Housing sector

Housing industry slams Johnson’s plans to extend right to buy | New

Housing industry groups have criticized government plans to expand the Right To Buy scheme to allow housing association tenants to buy their homes.

Boris Johnson unveiled the move in a speech in Blackpool this afternoon, widely seen as a bid to reset his post as prime minister after Monday’s vote of no confidence, which the prime minister narrowly won.

Johnson said he wants the program – which is partly aimed at tackling rising inflation – to be expanded “within existing spending plans” and for every home sold to be replaced.

But housing bodies have hit back at the plans, saying sales under the scheme would not bring in enough money to build one-for-one replacements.

National Housing Federation chief executive Kate Henderson said the organization was “deeply concerned” about the long-term impact of Right To Buy.

She said: ‘The right to buy pilots showed that there was not enough money from sales to build new social housing to replace those sold, which means a net loss of social housing.

“We support measures to help people buy their own homes and housing associations are already building thousands of condominium homes each year, helping people to take their first steps on the housing ladder.

“However, we are deeply concerned about the long-term impact of the right to buy and any loss of social housing will make the challenge of providing homes for those in need even more difficult.”

Designing a housing association right to purchase program that is fully funded and raises enough money to pay for one-for-one replacement housing has proven difficult in the past. David Cameron’s government announced a plan in 2015 to fund a scheme by forcing councils to sell higher value properties as they empty. The right to buy extension has been piloted by housing associations but has not been rolled out nationwide due to concerns over its funding.

British Property Federation policy director Ian Fletcher said the policy ‘fundamentally misses the central problem’ of helping people access social housing and reducing waiting lists.

“Extending the right to buy risks exacerbating this challenge by diverting public funds away from the new supply of affordable housing,” he said.

Fletcher added that it was important that the expansion of the program did not risk undermining private investment in the housing sector and reducing the supply of new housing.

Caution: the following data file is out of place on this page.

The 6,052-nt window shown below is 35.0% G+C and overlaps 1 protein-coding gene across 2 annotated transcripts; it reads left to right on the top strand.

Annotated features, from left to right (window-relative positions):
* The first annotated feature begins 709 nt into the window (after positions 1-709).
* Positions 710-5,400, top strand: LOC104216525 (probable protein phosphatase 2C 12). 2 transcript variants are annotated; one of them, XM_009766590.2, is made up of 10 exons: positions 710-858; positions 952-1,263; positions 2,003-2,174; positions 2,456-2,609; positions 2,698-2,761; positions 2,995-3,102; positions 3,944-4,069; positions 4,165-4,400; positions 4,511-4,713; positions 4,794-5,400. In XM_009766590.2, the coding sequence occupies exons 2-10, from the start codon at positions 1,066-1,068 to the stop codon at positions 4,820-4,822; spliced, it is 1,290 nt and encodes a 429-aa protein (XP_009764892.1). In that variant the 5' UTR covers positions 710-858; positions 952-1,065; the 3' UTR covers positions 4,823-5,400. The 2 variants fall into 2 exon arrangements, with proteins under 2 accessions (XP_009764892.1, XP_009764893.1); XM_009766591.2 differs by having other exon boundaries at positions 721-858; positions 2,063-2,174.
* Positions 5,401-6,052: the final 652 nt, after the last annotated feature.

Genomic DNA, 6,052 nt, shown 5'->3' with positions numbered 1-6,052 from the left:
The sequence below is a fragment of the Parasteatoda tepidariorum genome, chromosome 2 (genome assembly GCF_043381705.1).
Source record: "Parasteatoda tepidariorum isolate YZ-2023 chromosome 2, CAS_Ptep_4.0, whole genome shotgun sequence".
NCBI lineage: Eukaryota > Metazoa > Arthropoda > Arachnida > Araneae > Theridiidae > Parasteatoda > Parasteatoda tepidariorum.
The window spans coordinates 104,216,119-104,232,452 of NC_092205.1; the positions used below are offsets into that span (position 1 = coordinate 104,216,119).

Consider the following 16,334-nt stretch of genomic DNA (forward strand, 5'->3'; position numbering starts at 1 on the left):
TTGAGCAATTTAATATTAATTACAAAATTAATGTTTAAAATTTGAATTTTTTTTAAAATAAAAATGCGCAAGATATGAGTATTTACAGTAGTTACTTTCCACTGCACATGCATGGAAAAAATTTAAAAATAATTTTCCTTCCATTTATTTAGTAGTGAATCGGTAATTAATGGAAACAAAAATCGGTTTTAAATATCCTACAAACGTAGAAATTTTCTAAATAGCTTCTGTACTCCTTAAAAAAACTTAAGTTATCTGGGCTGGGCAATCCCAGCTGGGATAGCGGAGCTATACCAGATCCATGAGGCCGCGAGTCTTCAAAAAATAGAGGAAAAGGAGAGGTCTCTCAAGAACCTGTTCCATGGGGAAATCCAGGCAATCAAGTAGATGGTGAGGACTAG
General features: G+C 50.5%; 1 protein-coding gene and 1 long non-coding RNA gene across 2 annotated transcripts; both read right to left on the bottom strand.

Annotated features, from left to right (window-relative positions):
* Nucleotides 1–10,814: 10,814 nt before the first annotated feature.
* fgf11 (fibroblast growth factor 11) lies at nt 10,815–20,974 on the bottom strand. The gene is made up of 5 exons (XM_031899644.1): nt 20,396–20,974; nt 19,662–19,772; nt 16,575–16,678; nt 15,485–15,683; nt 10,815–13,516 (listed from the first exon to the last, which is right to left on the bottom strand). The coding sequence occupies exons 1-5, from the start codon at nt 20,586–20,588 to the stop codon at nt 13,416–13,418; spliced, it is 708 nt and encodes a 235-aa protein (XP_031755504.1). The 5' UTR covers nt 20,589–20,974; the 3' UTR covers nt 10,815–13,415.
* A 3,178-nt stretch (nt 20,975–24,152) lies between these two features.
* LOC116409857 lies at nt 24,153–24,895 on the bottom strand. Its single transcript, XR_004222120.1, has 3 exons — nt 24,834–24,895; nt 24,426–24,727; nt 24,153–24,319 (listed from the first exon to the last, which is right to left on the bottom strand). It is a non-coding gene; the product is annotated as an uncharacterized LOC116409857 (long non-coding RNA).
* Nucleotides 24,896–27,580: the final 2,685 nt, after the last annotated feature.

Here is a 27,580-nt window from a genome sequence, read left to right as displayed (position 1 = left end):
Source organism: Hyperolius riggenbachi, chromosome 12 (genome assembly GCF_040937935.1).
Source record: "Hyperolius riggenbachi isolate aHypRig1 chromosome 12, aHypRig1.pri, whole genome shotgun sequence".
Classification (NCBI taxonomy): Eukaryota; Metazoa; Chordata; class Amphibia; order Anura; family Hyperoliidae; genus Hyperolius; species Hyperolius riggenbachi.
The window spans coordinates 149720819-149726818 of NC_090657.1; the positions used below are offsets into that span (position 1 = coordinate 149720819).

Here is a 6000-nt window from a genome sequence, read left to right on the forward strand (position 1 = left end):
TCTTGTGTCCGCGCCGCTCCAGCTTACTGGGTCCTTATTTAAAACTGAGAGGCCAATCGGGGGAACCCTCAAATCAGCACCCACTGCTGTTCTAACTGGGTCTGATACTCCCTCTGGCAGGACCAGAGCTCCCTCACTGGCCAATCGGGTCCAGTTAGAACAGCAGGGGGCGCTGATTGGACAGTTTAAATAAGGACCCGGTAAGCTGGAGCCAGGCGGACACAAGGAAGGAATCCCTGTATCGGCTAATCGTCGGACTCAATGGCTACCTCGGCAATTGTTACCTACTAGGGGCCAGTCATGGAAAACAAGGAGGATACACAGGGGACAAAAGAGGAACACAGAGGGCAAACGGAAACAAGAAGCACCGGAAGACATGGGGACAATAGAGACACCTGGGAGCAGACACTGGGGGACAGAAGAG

JLL’s director of residential research in the UK, Marcus Dixon, said around 80 per cent of tenants would not be able to buy their homes without a discount, which the housing association could not. offer due to existing cost pressures.

He said: ‘Housing associations are unlikely to be able to offer sufficient discounts and replace like-for-like stock without government support.

“Even without the right to purchase, housing associations are under significant financial pressure.

“Along with investing to improve their current portfolio, they will need to ensure all remediation work is done to address cladding and fire safety, as well as initiate plans to achieve zero carbon targets by 2050. Not to mention additional investments to increase the size of their rental portfolio.

See also >> Right to buy for housing association tenants is ‘not the right policy’

See also>>Gove commits to ‘one-for-one’ replacement in Right to Buy housing association

Meanwhile CPRE’s director of campaigns and policy, Tom Fyans, said the announcement would do nothing to address rural housing shortages, calling it “another example of a government losing out.” quickly come into contact with the realities of rural life”.

He added: “The number one lesson of rural right to buy is that it has decimated rural social housing stocks. What low-income families need are hundreds of thousands of truly affordable homes to live in. Those who live in the countryside are hampered by low wages and high house prices. This is why the government must commit to building 145,000 social housing units per year to fill the gap between supply and demand.

“The demand for social housing is growing almost six times faster than the rate of supply in rural areas. At current rates, the backlog of low-income families in need of housing would take 121 years to clear. This is a totally unsustainable situation and the potential sale of the few remaining housing association properties we have will make a bad situation immeasurably worse.

Johnson also confirmed plans followed by Michael Gove yesterday to allow people on Universal Credit to use benefit payments to access mortgages.

The prime minister said the ‘benefits to the bricks’ scheme would ‘help millions realize the dream of home ownership’.

Currently, Universal Credit is only available to people with savings of less than £16,000 and is generally not available to someone with a mortgage.